As a child, I saw Frog legs listed on the menu. Horrified, I could only imagine the little frog’s pain from having the legs torn off. Mother comforted me by saying, “They grow back.”
Truly? No way. But to this day I’ve never looked this up. I want to believe in that “truth”. Isn’t that what we all want, to believe in our truths?
Many say the truth is out there. Hmmm? Here’s a challenge for you. I needed a birth date for a character in my latest book The Spinster, the Rebel, and the Governor: Margaret Brent: Pre-Colonial Maryland 1638-1648. Go on, just Google Giles Brent and find his date of birth. Be careful you don’t get his grandfather or his son. This Giles immigrated to the New World in 1638.
Maryland State Archives, First Families of Maryland, Royal Ancestry Vol. I, and Wickipedea list Giles Brent’s date of birth as 1600 or at best, 1600-ca (the ca means around-approximately).
Several genealogy websites list him as being born in 1600, 1604, or 1606. Yet, Timothy Riordan, a foremost historian/author of Maryland for that time period list Giles Brent’s birth date as 1607-ca.
I’m curious to know where Riordan found his date. Still, I can’t help wonder if others found the 1600 date on Wikipedia or someone’s genealogy site and without further question, used that date as their data of truth? This promotes the continuation of errors, if the 1600 date is in fact an error.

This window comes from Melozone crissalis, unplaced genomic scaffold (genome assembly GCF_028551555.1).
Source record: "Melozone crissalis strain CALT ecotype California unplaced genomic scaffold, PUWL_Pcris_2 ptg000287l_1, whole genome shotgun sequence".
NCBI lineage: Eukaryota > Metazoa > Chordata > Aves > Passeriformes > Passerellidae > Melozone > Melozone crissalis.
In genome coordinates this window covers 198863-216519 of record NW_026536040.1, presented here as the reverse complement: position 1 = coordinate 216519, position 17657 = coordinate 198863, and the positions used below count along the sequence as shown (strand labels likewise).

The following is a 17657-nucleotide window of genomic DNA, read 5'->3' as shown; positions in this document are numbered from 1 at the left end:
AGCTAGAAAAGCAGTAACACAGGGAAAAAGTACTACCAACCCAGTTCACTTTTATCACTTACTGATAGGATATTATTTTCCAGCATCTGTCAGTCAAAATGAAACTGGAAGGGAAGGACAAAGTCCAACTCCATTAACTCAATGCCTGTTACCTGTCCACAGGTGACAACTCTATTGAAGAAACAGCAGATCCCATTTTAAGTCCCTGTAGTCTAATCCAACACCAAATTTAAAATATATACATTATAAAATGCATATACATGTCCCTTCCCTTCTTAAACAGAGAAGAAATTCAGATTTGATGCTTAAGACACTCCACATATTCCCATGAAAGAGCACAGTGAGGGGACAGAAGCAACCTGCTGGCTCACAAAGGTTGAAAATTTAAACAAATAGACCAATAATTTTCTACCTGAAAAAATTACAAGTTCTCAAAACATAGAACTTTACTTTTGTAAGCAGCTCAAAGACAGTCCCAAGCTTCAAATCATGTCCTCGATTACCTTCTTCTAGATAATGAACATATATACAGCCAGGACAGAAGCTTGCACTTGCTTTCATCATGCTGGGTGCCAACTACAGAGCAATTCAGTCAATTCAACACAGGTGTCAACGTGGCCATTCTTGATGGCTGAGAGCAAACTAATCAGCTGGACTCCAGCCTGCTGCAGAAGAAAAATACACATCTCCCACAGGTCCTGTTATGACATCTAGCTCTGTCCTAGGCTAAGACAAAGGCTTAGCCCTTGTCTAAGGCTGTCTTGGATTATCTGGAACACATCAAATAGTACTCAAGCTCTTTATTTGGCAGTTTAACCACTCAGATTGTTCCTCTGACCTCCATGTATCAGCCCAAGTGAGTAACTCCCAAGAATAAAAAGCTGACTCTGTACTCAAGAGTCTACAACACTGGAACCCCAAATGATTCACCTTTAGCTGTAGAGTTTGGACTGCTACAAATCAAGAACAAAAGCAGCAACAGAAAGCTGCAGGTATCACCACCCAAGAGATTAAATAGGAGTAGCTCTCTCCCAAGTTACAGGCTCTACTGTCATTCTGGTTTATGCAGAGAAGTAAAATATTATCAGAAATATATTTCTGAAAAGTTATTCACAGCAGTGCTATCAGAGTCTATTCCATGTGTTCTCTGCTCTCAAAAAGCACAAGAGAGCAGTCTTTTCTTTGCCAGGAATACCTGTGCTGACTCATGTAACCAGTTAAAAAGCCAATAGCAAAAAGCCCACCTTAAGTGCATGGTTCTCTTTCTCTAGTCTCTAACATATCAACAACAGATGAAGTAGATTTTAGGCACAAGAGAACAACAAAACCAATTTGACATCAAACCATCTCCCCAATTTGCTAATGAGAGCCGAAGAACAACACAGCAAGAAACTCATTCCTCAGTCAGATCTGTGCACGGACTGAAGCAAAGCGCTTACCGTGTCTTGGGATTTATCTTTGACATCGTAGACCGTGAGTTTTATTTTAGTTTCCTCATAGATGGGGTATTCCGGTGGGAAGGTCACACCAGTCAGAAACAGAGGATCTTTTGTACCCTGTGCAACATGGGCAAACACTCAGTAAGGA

What to do about this? Check out as many different resources as possible.
Why does this all matter? Maybe it doesn’t, but for my book, I needed historical accuracy along with a compelling story line. When I looked closely at the Brent family, history shows thirteen children, with Fulke being the eldest, born in 1595 and Margaret in 1601. Genealogist who deal with unknown birth dates usually space the births out logical, with a nine month gestation and probably a year or two of breast feeding. According to this logic, Margaret probably was the third child. It makes sense that Giles was born sometime after 1601.
When researching, be warned, facts you trust may not be the true facts. In PART 3, I’ll tell of a curious, but important (and probably secret) document that helped the second Lord Baltimore convince adventurers to sail the ocean and settle pre-colonial Maryland. However, I believe the authors listed as having written this little book are not the true authors who wrote the book.
What have you considered to be a truth, then later found out wasn’t?
https://msa.maryland.gov/megafile/msa/speccol/sc2900/sc2908/000001/000426/html/am426–161.html http://www.firstfamiliesofmaryland.org/qualifying-ancestors/ https://msa.maryland.gov/msa/speccol/sc3500/sc3520/000100/000141/html/msa00141.html Richardson, Douglas. Royal Ancestry. ed. Everingham, Salt Lake City, Utah, 2013 Vol. I pp 519-521. Vol. II pp 64-64. Vol. III pp118-119 Riordan, Timothy.Plundering-Time-Maryland-English-1645-1646